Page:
The regular suspects were also back in good form. Eddie Steeples as the enigmatic Crabman/Darnell/Harry wasn't given too much to do this episode, but he turned in a very good performance as a foil for Jamie Pressley's Joy. Pressley, as has been the case over the past two seasons, is often the heart of the show. However crude Joy and Darnell may be drawn by the writers, there is so much fine detail that Steeples and Pressley put into their performances that you can't help but feel the desire to emotionally invest in their stories. They were the standouts in a very strong ensemble.

The script was good, if uneven. The best cameo of the night was the reappearance of Josh, the truck driver as Earl's escort to the afterlife and and best laugh of the night came from an unnamed supporting player. Here's my approximation of it:

Joy: Can't we get a real doctor? You know. One of them Jew Doctors?

Doctor: Didn't you know? Indians are the new Jews.

Darnell: I thought it was the Koreans.

Doctor: They wish!

Overall, Earl shows a lot of promise. I'll be watching to see if they (and the other shows on NBC's lineup deliver.

Books The Clumsiest People In Europe: Or Mrs Mortimer's Bad Tempered Guide to the Victorian World by Todd Pruzan 2005 Bloomsbury Press and Light Fantastic: Adventures in Theatre by John Lahr 1996 Dial Press:

Todd Pruzan's Favell Lee Mortimer is hardly the sort of person you'd want to have as a traveling companion. On the other hand, reading her impressions of the people she met while traveling abroad is an unadulterated, if evil delight. The Clumsiest People In Europe: Or Mrs Mortimer's Bad Tempered Guide to the Victorian World is one of those books that will make you alternately gasp then laugh, then call up your friends to read them passages. It is so tempting to share passages here, but I won't because it always takes away from the shock and pleasure just a bit to find a really good part that you've already read out of context.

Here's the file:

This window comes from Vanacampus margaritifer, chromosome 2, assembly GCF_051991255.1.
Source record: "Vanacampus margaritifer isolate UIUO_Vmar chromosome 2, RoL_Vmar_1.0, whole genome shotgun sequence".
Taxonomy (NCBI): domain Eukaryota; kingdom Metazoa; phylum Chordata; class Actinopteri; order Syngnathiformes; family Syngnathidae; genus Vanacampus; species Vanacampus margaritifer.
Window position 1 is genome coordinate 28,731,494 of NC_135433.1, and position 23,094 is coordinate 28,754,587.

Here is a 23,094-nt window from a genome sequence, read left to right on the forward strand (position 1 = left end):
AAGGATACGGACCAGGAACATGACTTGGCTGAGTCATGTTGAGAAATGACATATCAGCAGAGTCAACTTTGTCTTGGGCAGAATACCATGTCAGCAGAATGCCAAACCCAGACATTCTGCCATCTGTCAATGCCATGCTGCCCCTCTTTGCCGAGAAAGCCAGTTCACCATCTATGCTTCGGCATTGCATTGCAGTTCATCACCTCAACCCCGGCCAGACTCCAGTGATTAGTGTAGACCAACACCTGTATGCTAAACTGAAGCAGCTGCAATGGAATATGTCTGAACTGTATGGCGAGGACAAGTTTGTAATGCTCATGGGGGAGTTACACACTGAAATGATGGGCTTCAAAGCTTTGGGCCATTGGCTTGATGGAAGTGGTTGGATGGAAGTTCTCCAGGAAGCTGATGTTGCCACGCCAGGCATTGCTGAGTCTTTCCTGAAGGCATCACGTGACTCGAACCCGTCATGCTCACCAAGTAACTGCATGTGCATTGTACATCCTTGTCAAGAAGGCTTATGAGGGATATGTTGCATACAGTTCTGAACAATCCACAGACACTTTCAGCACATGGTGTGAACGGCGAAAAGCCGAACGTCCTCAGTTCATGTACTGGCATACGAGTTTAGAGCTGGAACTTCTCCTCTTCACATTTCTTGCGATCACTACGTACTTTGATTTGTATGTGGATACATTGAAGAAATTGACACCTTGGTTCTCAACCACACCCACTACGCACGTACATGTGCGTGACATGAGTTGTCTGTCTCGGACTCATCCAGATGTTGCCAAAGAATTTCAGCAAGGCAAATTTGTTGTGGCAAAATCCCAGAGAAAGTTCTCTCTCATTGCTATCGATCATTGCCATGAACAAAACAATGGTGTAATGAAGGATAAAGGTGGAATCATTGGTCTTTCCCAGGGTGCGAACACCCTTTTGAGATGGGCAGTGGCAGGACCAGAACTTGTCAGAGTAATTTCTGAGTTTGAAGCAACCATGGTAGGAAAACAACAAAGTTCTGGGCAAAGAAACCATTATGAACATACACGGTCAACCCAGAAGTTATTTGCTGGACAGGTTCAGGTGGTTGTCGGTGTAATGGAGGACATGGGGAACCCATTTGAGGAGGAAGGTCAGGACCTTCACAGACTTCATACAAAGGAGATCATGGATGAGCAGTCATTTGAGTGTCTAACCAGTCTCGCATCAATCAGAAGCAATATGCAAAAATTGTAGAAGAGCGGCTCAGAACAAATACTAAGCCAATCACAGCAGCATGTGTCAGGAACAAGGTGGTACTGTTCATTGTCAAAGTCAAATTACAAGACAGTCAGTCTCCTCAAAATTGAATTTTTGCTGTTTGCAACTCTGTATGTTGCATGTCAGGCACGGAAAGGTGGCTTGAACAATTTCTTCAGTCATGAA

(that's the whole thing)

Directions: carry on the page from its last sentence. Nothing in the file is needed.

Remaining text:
The mock travelogue/clueless fish out of water thing is nothing new. What sets this book apart is the earnestness of Ms Mortimer's fact-free opinions regarding her travels coupled with the impression that she honestly sees her words and actions as an expression of noblesse oblige. Pruzan manages to make such crude ignorance funny mostly by making Ms Mortimer so horrible. It's like reading a Westview ethnographic monograph by someone who no longer gives a damn. Well worth a look.

John Lahr is one of those rare writers who can get to the heart of what makes performance work. In Light Fantastic: Adventures in Theatre, he manages to get under the skins of an amazing array of people who work on or write for the stage. This is indeed a mixed bag. You'll find interviews with Bill Hicks, Tony Kushner and Dame Edna (Barry Humphreys), thoughtful reviews of productions of works by Tom Stoppard and Edward Albee and meditations on the careers of Clifford Odets and Lillian Hellman among many others.